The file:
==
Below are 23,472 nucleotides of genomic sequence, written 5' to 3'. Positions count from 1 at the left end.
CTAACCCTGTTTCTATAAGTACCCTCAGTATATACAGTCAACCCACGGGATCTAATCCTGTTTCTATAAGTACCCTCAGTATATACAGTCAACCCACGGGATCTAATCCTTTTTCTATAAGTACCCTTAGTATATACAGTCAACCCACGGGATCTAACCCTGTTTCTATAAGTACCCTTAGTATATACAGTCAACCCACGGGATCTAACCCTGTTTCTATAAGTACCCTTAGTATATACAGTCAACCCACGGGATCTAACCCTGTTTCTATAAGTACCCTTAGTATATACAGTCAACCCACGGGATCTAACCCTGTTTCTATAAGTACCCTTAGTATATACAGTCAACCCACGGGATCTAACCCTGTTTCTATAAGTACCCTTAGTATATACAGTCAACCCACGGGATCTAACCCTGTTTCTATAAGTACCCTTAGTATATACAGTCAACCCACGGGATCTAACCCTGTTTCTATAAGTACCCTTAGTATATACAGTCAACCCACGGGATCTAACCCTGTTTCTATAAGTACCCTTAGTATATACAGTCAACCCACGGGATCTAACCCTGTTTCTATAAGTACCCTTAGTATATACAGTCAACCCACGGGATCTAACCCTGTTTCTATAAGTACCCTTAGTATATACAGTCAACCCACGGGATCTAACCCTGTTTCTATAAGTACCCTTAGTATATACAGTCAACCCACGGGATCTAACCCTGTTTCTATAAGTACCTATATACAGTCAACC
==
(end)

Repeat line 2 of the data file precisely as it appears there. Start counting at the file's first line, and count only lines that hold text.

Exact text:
CTAACCCTGTTTCTATAAGTACCCTCAGTATATACAGTCAACCCACGGGATCTAATCCTGTTTCTATAAGTACCCTCAGTATATACAGTCAACCCACGGGATCTAATCCTTTTTCTATAAGTACCCTTAGTATATACAGTCAACCCACGGGATCTAACCCTGTTTCTATAAGTACCCTTAGTATATACAGTCAACCCACGGGATCTAACCCTGTTTCTATAAGTACCCTTAGTATATACAGTCAACCCACGGGATCTAACCCTGTTTCTATAAGTACCCTTAGTATATACAGTCAACCCACGGGATCTAACCCTGTTTCTATAAGTACCCTTAGTATATACAGTCAACCCACGGGATCTAACCCTGTTTCTATAAGTACCCTTAGTATATACAGTCAACCCACGGGATCTAACCCTGTTTCTATAAGTACCCTTAGTATATACAGTCAACCCACGGGATCTAACCCTGTTTCTATAAGTACCCTTAGTATATACAGTCAACCCACGGGATCTAACCCTGTTTCTATAAGTACCCTTAGTATATACAGTCAACCCACGGGATCTAACCCTGTTTCTATAAGTACCCTTAGTATATACAGTCAACCCACGGGATCTAACCCTGTTTCTATAAGTACCCTTAGTATATACAGTCAACCCACGGGATCTAACCCTGTTTCTATAAGTACCCTTAGTATATACAGTCAACCCACGGGATCTAACCCTGTTTCTATAAGTACCTATATACAGTCAACC